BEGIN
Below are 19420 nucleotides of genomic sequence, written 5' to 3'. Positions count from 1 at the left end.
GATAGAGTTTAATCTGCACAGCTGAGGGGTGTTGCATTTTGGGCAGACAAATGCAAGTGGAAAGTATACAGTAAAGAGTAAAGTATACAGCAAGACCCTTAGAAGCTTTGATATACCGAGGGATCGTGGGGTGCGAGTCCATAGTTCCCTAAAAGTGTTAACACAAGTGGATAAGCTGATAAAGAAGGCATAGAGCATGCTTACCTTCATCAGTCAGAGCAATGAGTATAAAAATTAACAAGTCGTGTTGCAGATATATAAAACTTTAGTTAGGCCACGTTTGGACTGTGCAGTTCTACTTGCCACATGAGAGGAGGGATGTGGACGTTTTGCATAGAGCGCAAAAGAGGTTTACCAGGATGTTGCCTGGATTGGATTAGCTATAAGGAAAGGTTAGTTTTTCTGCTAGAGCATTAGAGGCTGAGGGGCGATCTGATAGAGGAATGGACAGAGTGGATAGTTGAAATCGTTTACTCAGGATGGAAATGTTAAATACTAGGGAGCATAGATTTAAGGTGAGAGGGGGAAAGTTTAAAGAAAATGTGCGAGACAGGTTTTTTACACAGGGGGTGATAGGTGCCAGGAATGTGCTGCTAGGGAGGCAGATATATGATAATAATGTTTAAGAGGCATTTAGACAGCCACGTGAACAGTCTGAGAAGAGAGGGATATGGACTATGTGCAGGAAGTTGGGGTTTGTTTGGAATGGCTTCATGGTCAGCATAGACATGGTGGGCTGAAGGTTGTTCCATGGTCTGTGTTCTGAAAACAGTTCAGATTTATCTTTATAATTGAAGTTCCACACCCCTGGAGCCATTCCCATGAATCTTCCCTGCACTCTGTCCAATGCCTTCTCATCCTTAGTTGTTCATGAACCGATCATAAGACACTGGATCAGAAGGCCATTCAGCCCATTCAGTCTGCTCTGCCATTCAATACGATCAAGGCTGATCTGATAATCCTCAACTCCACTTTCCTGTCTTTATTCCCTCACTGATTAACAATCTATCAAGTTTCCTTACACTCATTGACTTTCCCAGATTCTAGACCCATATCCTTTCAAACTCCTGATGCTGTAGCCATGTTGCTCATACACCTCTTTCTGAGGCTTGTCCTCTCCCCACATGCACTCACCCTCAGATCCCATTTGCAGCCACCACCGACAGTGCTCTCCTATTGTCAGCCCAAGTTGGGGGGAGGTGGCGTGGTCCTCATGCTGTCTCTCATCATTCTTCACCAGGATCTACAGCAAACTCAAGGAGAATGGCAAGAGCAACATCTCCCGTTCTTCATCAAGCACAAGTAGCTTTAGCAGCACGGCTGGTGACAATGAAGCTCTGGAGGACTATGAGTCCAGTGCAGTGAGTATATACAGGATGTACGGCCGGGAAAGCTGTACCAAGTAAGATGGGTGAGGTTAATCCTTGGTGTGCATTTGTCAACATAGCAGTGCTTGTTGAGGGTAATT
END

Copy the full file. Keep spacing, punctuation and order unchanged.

Below are 19420 nucleotides of genomic sequence, written 5' to 3'. Positions count from 1 at the left end.
GATAGAGTTTAATCTGCACAGCTGAGGGGTGTTGCATTTTGGGCAGACAAATGCAAGTGGAAAGTATACAGTAAAGAGTAAAGTATACAGCAAGACCCTTAGAAGCTTTGATATACCGAGGGATCGTGGGGTGCGAGTCCATAGTTCCCTAAAAGTGTTAACACAAGTGGATAAGCTGATAAAGAAGGCATAGAGCATGCTTACCTTCATCAGTCAGAGCAATGAGTATAAAAATTAACAAGTCGTGTTGCAGATATATAAAACTTTAGTTAGGCCACGTTTGGACTGTGCAGTTCTACTTGCCACATGAGAGGAGGGATGTGGACGTTTTGCATAGAGCGCAAAAGAGGTTTACCAGGATGTTGCCTGGATTGGATTAGCTATAAGGAAAGGTTAGTTTTTCTGCTAGAGCATTAGAGGCTGAGGGGCGATCTGATAGAGGAATGGACAGAGTGGATAGTTGAAATCGTTTACTCAGGATGGAAATGTTAAATACTAGGGAGCATAGATTTAAGGTGAGAGGGGGAAAGTTTAAAGAAAATGTGCGAGACAGGTTTTTTACACAGGGGGTGATAGGTGCCAGGAATGTGCTGCTAGGGAGGCAGATATATGATAATAATGTTTAAGAGGCATTTAGACAGCCACGTGAACAGTCTGAGAAGAGAGGGATATGGACTATGTGCAGGAAGTTGGGGTTTGTTTGGAATGGCTTCATGGTCAGCATAGACATGGTGGGCTGAAGGTTGTTCCATGGTCTGTGTTCTGAAAACAGTTCAGATTTATCTTTATAATTGAAGTTCCACACCCCTGGAGCCATTCCCATGAATCTTCCCTGCACTCTGTCCAATGCCTTCTCATCCTTAGTTGTTCATGAACCGATCATAAGACACTGGATCAGAAGGCCATTCAGCCCATTCAGTCTGCTCTGCCATTCAATACGATCAAGGCTGATCTGATAATCCTCAACTCCACTTTCCTGTCTTTATTCCCTCACTGATTAACAATCTATCAAGTTTCCTTACACTCATTGACTTTCCCAGATTCTAGACCCATATCCTTTCAAACTCCTGATGCTGTAGCCATGTTGCTCATACACCTCTTTCTGAGGCTTGTCCTCTCCCCACATGCACTCACCCTCAGATCCCATTTGCAGCCACCACCGACAGTGCTCTCCTATTGTCAGCCCAAGTTGGGGGGAGGTGGCGTGGTCCTCATGCTGTCTCTCATCATTCTTCACCAGGATCTACAGCAAACTCAAGGAGAATGGCAAGAGCAACATCTCCCGTTCTTCATCAAGCACAAGTAGCTTTAGCAGCACGGCTGGTGACAATGAAGCTCTGGAGGACTATGAGTCCAGTGCAGTGAGTATATACAGGATGTACGGCCGGGAAAGCTGTACCAAGTAAGATGGGTGAGGTTAATCCTTGGTGTGCATTTGTCAACATAGCAGTGCTTGTTGAGGGTAATT